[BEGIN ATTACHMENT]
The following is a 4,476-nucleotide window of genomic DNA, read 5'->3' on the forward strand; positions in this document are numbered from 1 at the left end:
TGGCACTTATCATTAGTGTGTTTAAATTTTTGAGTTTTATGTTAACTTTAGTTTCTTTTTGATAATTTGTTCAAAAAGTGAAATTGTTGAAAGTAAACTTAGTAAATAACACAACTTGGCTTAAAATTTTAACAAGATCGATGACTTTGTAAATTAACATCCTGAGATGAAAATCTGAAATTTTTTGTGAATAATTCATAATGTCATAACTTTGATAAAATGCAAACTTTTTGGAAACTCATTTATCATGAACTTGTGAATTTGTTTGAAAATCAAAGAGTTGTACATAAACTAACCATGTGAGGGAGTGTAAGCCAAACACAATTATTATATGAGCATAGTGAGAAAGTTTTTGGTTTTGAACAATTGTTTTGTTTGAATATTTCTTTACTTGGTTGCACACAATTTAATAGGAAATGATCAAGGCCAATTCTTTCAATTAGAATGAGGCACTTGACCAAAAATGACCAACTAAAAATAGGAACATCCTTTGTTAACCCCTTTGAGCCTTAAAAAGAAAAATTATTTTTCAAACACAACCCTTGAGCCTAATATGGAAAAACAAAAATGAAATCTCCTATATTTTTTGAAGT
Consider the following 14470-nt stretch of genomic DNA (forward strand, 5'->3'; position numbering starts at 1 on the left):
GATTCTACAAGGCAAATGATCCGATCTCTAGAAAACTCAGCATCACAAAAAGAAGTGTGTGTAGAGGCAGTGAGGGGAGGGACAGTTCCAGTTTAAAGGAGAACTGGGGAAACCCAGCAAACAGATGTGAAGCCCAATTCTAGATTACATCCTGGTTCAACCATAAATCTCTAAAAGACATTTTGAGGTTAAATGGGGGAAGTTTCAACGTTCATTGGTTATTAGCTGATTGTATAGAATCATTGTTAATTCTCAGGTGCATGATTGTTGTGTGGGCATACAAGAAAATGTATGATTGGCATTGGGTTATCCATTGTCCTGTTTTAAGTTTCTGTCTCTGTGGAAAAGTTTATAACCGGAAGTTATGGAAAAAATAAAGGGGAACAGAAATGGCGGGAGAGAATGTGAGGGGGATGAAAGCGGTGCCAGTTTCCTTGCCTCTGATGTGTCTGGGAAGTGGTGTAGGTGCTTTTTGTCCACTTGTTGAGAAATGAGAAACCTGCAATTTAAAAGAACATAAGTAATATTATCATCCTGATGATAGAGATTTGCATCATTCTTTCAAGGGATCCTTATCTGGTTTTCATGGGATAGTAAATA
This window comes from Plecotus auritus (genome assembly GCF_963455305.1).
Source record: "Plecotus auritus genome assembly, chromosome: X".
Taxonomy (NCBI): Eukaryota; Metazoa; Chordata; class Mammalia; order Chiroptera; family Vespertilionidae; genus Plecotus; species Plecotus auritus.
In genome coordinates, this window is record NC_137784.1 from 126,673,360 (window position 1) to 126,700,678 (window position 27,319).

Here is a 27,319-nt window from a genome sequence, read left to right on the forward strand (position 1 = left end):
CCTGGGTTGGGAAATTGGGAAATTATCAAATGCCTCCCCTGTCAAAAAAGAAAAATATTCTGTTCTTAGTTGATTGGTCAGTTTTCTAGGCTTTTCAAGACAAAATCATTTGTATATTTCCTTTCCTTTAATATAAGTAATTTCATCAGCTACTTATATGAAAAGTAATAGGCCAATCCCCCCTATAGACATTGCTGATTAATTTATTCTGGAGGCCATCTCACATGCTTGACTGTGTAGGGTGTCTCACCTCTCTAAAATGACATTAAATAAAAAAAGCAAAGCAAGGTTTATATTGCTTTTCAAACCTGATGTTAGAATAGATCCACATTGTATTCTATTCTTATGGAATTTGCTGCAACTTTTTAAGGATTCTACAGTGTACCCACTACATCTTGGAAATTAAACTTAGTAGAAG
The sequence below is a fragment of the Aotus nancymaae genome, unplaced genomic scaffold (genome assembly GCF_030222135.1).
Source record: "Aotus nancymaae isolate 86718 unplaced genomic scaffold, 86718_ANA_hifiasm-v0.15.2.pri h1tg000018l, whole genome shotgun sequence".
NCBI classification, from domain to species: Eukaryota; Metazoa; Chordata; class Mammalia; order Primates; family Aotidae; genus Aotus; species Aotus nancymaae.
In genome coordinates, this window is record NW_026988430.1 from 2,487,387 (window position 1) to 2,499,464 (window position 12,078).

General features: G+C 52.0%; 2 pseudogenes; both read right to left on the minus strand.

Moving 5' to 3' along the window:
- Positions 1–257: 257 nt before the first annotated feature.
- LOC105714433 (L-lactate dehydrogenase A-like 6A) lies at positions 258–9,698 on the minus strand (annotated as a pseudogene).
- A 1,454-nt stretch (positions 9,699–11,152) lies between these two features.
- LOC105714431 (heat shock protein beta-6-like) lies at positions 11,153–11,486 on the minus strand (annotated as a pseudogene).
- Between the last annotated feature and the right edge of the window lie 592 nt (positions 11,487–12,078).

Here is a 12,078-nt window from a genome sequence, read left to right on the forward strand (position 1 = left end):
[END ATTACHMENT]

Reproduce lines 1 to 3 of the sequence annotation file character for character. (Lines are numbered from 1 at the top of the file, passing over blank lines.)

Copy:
The following is a 4,476-nucleotide window of genomic DNA, read 5'->3' on the forward strand; positions in this document are numbered from 1 at the left end:
TGGCACTTATCATTAGTGTGTTTAAATTTTTGAGTTTTATGTTAACTTTAGTTTCTTTTTGATAATTTGTTCAAAAAGTGAAATTGTTGAAAGTAAACTTAGTAAATAACACAACTTGGCTTAAAATTTTAACAAGATCGATGACTTTGTAAATTAACATCCTGAGATGAAAATCTGAAATTTTTTGTGAATAATTCATAATGTCATAACTTTGATAAAATGCAAACTTTTTGGAAACTCATTTATCATGAACTTGTGAATTTGTTTGAAAATCAAAGAGTTGTACATAAACTAACCATGTGAGGGAGTGTAAGCCAAACACAATTATTATATGAGCATAGTGAGAAAGTTTTTGGTTTTGAACAATTGTTTTGTTTGAATATTTCTTTACTTGGTTGCACACAATTTAATAGGAAATGATCAAGGCCAATTCTTTCAATTAGAATGAGGCACTTGACCAAAAATGACCAACTAAAAATAGGAACATCCTTTGTTAACCCCTTTGAGCCTTAAAAAGAAAAATTATTTTTCAAACACAACCCTTGAGCCTAATATGGAAAAACAAAAATGAAATCTCCTATATTTTTTGAAGT
Consider the following 14470-nt stretch of genomic DNA (forward strand, 5'->3'; position numbering starts at 1 on the left):